Saturday, February 18, 2023

A bad start for Fiji's democracy

Earlier in the week, former Fijian dictator (and now opposition leader) Voreqe Bainimarama gave a speech in parliament where he attacked Fiji's president for supporting the outcome of democratic elections and called on the military to carry out another coup to overturn them (and presumably return him to power). The speech violated the Fijian parliament's standing orders, which prohibit bringing the head of state into debate, as well as treasonous words, and he was referred to the privileges committee. Today, it recommended that he be suspended from parliament for three years, a recommendation which has just been confirmed by the House.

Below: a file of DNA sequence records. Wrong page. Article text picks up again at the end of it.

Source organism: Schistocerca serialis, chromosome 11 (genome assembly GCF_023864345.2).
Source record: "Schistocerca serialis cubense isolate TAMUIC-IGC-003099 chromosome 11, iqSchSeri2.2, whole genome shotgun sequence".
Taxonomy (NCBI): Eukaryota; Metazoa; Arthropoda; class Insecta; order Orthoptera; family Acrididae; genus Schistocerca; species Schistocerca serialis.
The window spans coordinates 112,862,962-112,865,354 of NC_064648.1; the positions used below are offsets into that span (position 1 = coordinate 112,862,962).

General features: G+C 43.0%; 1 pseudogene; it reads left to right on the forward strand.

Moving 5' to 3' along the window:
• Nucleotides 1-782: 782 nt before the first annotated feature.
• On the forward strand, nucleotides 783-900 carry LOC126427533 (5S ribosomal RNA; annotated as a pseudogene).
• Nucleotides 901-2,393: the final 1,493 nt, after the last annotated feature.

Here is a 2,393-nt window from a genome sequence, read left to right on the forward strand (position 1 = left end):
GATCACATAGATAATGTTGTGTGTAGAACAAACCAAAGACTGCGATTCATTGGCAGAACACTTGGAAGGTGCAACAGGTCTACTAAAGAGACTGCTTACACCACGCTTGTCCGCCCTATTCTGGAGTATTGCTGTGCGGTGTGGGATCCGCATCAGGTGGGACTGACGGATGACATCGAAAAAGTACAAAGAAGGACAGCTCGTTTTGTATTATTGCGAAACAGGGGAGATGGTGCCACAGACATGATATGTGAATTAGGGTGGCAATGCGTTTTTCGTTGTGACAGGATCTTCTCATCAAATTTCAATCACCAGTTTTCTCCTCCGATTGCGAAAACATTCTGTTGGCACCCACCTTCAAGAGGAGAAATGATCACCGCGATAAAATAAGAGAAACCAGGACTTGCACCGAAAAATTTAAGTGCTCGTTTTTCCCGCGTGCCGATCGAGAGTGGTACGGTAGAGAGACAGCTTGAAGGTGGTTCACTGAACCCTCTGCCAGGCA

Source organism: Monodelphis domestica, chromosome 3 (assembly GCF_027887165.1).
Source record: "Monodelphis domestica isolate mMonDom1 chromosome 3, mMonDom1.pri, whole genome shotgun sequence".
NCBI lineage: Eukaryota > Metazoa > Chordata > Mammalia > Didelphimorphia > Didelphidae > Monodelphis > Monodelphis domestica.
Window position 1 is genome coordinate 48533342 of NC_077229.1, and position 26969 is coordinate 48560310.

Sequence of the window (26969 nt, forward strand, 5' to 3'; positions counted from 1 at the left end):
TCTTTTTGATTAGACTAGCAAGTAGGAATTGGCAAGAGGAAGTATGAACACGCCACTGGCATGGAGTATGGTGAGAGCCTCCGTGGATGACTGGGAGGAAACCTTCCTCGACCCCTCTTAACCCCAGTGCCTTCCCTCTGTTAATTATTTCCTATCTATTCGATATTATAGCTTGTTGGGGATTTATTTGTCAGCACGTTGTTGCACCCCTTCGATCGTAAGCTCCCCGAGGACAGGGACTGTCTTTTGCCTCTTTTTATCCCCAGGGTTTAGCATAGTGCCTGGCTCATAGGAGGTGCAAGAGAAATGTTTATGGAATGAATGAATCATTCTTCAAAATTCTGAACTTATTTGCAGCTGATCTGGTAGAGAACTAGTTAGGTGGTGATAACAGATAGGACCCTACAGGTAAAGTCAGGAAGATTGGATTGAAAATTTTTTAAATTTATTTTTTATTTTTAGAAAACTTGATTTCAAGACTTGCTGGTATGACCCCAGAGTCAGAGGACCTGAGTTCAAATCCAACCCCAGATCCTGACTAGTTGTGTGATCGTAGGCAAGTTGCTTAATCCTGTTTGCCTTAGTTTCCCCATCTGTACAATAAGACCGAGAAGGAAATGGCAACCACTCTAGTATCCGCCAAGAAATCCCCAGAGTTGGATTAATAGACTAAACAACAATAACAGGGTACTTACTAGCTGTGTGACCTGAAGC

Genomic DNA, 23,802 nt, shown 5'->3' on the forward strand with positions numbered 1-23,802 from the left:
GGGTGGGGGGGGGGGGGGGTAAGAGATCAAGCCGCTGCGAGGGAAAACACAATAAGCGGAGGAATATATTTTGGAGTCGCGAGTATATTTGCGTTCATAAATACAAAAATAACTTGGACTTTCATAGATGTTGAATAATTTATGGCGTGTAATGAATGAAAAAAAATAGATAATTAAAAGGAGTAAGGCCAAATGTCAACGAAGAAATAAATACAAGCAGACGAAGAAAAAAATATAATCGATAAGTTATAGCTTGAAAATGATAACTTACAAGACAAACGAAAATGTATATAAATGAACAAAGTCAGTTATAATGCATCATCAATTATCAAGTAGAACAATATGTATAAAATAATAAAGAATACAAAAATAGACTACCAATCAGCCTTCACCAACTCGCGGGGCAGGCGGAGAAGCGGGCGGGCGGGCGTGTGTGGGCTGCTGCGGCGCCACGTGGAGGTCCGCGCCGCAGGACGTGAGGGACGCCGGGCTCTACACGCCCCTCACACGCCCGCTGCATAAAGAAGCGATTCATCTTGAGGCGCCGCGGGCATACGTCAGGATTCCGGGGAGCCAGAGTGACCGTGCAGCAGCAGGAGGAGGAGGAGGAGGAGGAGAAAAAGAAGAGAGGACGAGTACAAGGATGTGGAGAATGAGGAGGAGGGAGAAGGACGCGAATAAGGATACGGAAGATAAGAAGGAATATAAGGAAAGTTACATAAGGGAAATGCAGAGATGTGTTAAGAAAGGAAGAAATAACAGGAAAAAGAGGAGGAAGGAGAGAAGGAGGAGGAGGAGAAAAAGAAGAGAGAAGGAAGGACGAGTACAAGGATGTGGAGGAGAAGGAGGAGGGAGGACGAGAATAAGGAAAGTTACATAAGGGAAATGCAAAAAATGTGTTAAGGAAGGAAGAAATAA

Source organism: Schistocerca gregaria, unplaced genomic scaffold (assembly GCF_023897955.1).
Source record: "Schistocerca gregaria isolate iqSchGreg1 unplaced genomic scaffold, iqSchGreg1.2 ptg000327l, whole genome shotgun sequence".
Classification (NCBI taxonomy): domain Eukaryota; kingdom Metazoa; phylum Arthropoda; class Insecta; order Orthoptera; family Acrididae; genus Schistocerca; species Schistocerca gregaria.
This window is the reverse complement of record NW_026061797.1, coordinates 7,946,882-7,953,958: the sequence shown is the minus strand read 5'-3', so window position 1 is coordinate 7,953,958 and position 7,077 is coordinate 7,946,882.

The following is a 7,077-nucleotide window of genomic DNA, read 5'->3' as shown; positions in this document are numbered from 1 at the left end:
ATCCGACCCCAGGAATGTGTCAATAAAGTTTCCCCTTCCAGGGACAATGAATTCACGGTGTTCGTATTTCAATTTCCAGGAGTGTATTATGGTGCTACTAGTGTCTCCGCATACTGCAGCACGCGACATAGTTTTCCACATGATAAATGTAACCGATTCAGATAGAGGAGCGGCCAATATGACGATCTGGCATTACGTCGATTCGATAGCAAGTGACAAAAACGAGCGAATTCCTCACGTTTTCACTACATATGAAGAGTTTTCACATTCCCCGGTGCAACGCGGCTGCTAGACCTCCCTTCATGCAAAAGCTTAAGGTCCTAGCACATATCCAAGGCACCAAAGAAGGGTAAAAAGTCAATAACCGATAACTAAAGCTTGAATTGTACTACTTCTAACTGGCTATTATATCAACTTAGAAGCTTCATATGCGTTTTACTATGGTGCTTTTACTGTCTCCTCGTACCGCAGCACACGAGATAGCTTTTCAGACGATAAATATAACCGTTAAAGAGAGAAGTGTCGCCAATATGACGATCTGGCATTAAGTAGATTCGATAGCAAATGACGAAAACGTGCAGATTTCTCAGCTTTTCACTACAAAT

When he was in power, Bainimarama was ruthless in using suspension from parliament as a weapon against his enemies. In 2016 he had Tupou Draunidalo suspended for the rest of the term for objecting to one of his Ministers referring to the opposition as "dumb natives". She ended up resigning. In 2019 he assaulted NFP MP Pio Tikoduadua in the parliamentary precinct, then had him suspended for six months refusing to apologise to his attacker (the assault was captured on video. The parliamentary staffers who videoed it were fired). But as much as I enjoy seeing the dictator hoist by his own petard, this is excessive. While suspending an MP may be justified for a severe breach of standing orders, long suspensions of MPs are fundamentally unjust and undemocratic and effectively strip voters of their democratic representation. 136,829 people voted for Bainimarama at the last election. And their votes have now effectively been rendered null and void by the Fijian parliament's unjust and vindictive punishment. And that's a very bad start for Fiji's democracy.